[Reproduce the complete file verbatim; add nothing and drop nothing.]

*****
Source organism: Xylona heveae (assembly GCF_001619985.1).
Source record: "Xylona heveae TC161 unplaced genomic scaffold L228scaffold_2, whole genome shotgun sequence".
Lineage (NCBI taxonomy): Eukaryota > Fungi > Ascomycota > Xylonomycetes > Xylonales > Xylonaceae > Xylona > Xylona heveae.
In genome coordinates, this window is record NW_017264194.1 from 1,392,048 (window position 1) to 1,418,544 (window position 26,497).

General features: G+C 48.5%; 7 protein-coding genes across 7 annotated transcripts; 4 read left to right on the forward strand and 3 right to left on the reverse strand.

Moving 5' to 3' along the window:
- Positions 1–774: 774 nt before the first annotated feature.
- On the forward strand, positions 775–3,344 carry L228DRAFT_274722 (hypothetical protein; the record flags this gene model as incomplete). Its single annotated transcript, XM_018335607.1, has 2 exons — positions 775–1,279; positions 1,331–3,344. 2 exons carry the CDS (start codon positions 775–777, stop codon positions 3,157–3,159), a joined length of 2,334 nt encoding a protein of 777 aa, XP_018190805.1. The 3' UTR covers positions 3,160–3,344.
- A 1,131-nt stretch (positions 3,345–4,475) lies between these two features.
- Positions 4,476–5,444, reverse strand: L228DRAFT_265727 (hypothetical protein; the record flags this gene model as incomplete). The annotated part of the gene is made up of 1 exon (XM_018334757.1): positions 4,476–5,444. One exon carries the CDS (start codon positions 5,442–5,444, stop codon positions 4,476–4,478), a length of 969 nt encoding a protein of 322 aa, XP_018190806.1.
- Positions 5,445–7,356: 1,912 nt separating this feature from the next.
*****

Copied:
Source organism: Xylona heveae (assembly GCF_001619985.1).
Source record: "Xylona heveae TC161 unplaced genomic scaffold L228scaffold_2, whole genome shotgun sequence".
Lineage (NCBI taxonomy): Eukaryota > Fungi > Ascomycota > Xylonomycetes > Xylonales > Xylonaceae > Xylona > Xylona heveae.
In genome coordinates, this window is record NW_017264194.1 from 1,392,048 (window position 1) to 1,418,544 (window position 26,497).

General features: G+C 48.5%; 7 protein-coding genes across 7 annotated transcripts; 4 read left to right on the forward strand and 3 right to left on the reverse strand.

Moving 5' to 3' along the window:
- Positions 1–774: 774 nt before the first annotated feature.
- On the forward strand, positions 775–3,344 carry L228DRAFT_274722 (hypothetical protein; the record flags this gene model as incomplete). Its single annotated transcript, XM_018335607.1, has 2 exons — positions 775–1,279; positions 1,331–3,344. 2 exons carry the CDS (start codon positions 775–777, stop codon positions 3,157–3,159), a joined length of 2,334 nt encoding a protein of 777 aa, XP_018190805.1. The 3' UTR covers positions 3,160–3,344.
- A 1,131-nt stretch (positions 3,345–4,475) lies between these two features.
- Positions 4,476–5,444, reverse strand: L228DRAFT_265727 (hypothetical protein; the record flags this gene model as incomplete). The annotated part of the gene is made up of 1 exon (XM_018334757.1): positions 4,476–5,444. One exon carries the CDS (start codon positions 5,442–5,444, stop codon positions 4,476–4,478), a length of 969 nt encoding a protein of 322 aa, XP_018190806.1.
- Positions 5,445–7,356: 1,912 nt separating this feature from the next.